Lenski: The response is again astonishing. The emphatic 'I' with the implication 'to be sure' and the very respectful address 'lord'. . . His readiness takes away our breath. . . . His promise was false; his character is plain.
In other words, piety of words attended by refusal of the heart. Compare Jesus' words at Matthew 15:7-9. Hypocrisy is a deadly sin, often apparent in the words and life of the unregenerate.
In verse 28 Jesus had asked: "Now, what do you think of this?" (AAT) Here comes the direct question, in verse 31. The answer is plain and unavoidable. Jesus counters with "I tell you the truth" which always denotes His divine authority.
Look again at their two questions in verse 23. Now Jesus states His divine authority and makes application of their own answer. Here we have in Greek something like our quotation marks. "The tax-gatherers and the harlots get into the Kingdom of God before you."
Bengel: Publicans who were unjust. Harlots who were unchaste.
Jesus is not winking at their sins. They were real and terrible.
NASB makes "the kingdom of God" future, eschatological. No. "The Kingdom of God" here denotes the Kingdom of grace, the church on earth.
Fahling: These despised and hated sinners are 'streaming through the door which is not yet shut'. . . With the word 'before you' Christ still leaves the door open to them (the Sanhedrists) for repentance.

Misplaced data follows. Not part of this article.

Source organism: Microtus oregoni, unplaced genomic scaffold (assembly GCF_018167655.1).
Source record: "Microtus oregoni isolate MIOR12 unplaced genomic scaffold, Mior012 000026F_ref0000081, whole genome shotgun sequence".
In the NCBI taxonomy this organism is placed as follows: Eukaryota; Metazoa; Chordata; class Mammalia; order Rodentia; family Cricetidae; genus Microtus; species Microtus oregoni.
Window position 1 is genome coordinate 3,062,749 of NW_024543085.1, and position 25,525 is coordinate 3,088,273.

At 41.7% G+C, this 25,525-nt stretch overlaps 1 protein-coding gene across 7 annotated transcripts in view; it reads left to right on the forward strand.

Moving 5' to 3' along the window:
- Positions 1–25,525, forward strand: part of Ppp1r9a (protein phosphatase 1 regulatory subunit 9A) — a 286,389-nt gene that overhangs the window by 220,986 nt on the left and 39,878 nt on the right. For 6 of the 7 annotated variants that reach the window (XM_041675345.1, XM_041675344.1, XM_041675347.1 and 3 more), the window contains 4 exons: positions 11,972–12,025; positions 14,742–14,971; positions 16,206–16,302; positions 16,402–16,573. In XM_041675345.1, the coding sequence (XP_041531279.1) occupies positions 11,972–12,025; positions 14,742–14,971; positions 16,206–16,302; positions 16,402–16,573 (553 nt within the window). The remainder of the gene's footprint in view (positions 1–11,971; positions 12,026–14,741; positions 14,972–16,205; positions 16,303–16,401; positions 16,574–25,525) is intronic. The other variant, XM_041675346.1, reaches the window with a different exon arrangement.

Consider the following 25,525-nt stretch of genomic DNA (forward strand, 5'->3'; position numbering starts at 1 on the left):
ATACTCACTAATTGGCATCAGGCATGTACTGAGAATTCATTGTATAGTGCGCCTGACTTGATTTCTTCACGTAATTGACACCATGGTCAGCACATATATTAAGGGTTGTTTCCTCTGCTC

Lenski: The last sentence of verse 32 makes it plain that the Sanhedrists are not going in at all.
That is true. They do not go in unless they repent. Jesus is not saying that the Sanhedrists cannot be saved.
This verse is explanatory. It gives the reason. "To you" is very personal. "To show" tells under what circumstances the Baptist came. It does not speak only of how John lived but primarily of his preaching and baptism. The publicans and harlots did not believe in John personally or in his way of living but in what he preached and in his baptism. Read Luke 7:29-30 again John directed people to Christ Who is the Way (John 14:6).
"The way of righteousness" is used in Acts. Compare Acts 18:26; 19:9; 19:23. It denotes the method of salvation, the doctrine of the gospel. Five of our translations read: "The way of righteousness." That is literal. "Righteousness" here surely denotes the imputed righteousness of God through Christ. That was the only hope of publicans and whores. NEB is surely wrong: "the right way to live." TEV is weak: "the right path to take." JB is not much better: "a pattern of true righteousness."
"But, you did not believe him," i.e. the Baptist. Jesus is not speaking about believing in a person, but believing in a message which includes baptism. Read the wonderful testimony of the people, concerning Christ. John preached law. This brought many to a knowledge of their sins and sinfulness. But he also preached Gospel, the imputed righteousness of Christ. He was far more evangelical than people usually think.
The verse distinguishes those who rejected John's preaching from those who believed his preaching. What made publicans and harlots different from the Sanhedrists was repentance.
And now the last sentence of this verse. "And even after you saw this, you did not repent and believe him." The message needs careful thought. It is clearly concessive "although you saw." Saw what?
Fahling: They were too proud to learn from publicans and harlots.
Lenski: The Sanhedrists actually had a double reason for believing John (and thus also Jesus), namely not only the saving truth of righteousness preached by John but also the saving effect in the case of great sinners.